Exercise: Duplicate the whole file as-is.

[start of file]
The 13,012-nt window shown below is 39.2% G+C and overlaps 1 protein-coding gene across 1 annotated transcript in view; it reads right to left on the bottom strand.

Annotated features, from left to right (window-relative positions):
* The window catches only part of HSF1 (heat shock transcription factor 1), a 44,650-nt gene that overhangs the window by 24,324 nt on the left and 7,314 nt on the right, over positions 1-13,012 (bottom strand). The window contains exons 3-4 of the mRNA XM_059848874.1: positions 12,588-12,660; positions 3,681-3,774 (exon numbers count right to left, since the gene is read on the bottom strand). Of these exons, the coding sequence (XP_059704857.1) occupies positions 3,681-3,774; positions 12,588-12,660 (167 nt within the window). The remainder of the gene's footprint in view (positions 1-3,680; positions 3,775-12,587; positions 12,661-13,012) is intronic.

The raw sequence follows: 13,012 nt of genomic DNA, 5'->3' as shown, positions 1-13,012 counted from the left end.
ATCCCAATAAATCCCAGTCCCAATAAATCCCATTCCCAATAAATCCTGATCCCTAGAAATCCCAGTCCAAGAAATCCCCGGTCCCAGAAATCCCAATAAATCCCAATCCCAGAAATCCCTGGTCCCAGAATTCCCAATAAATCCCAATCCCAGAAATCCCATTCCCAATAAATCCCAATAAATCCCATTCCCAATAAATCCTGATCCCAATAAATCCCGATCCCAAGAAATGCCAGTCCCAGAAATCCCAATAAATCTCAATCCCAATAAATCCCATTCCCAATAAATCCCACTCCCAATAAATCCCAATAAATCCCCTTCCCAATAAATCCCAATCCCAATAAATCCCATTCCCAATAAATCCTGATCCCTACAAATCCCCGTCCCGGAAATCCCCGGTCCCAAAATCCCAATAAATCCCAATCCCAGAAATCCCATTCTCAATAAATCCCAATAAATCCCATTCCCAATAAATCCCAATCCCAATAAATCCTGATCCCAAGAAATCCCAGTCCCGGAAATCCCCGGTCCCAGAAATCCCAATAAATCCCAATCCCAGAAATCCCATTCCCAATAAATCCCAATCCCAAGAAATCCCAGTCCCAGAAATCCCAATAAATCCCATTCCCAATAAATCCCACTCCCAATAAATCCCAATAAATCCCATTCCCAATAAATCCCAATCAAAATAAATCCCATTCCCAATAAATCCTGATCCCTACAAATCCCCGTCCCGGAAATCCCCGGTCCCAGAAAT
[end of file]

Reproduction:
The 13,012-nt window shown below is 39.2% G+C and overlaps 1 protein-coding gene across 1 annotated transcript in view; it reads right to left on the bottom strand.

Annotated features, from left to right (window-relative positions):
* The window catches only part of HSF1 (heat shock transcription factor 1), a 44,650-nt gene that overhangs the window by 24,324 nt on the left and 7,314 nt on the right, over positions 1-13,012 (bottom strand). The window contains exons 3-4 of the mRNA XM_059848874.1: positions 12,588-12,660; positions 3,681-3,774 (exon numbers count right to left, since the gene is read on the bottom strand). Of these exons, the coding sequence (XP_059704857.1) occupies positions 3,681-3,774; positions 12,588-12,660 (167 nt within the window). The remainder of the gene's footprint in view (positions 1-3,680; positions 3,775-12,587; positions 12,661-13,012) is intronic.

The raw sequence follows: 13,012 nt of genomic DNA, 5'->3' as shown, positions 1-13,012 counted from the left end.
ATCCCAATAAATCCCAGTCCCAATAAATCCCATTCCCAATAAATCCTGATCCCTAGAAATCCCAGTCCAAGAAATCCCCGGTCCCAGAAATCCCAATAAATCCCAATCCCAGAAATCCCTGGTCCCAGAATTCCCAATAAATCCCAATCCCAGAAATCCCATTCCCAATAAATCCCAATAAATCCCATTCCCAATAAATCCTGATCCCAATAAATCCCGATCCCAAGAAATGCCAGTCCCAGAAATCCCAATAAATCTCAATCCCAATAAATCCCATTCCCAATAAATCCCACTCCCAATAAATCCCAATAAATCCCCTTCCCAATAAATCCCAATCCCAATAAATCCCATTCCCAATAAATCCTGATCCCTACAAATCCCCGTCCCGGAAATCCCCGGTCCCAAAATCCCAATAAATCCCAATCCCAGAAATCCCATTCTCAATAAATCCCAATAAATCCCATTCCCAATAAATCCCAATCCCAATAAATCCTGATCCCAAGAAATCCCAGTCCCGGAAATCCCCGGTCCCAGAAATCCCAATAAATCCCAATCCCAGAAATCCCATTCCCAATAAATCCCAATCCCAAGAAATCCCAGTCCCAGAAATCCCAATAAATCCCATTCCCAATAAATCCCACTCCCAATAAATCCCAATAAATCCCATTCCCAATAAATCCCAATCAAAATAAATCCCATTCCCAATAAATCCTGATCCCTACAAATCCCCGTCCCGGAAATCCCCGGTCCCAGAAAT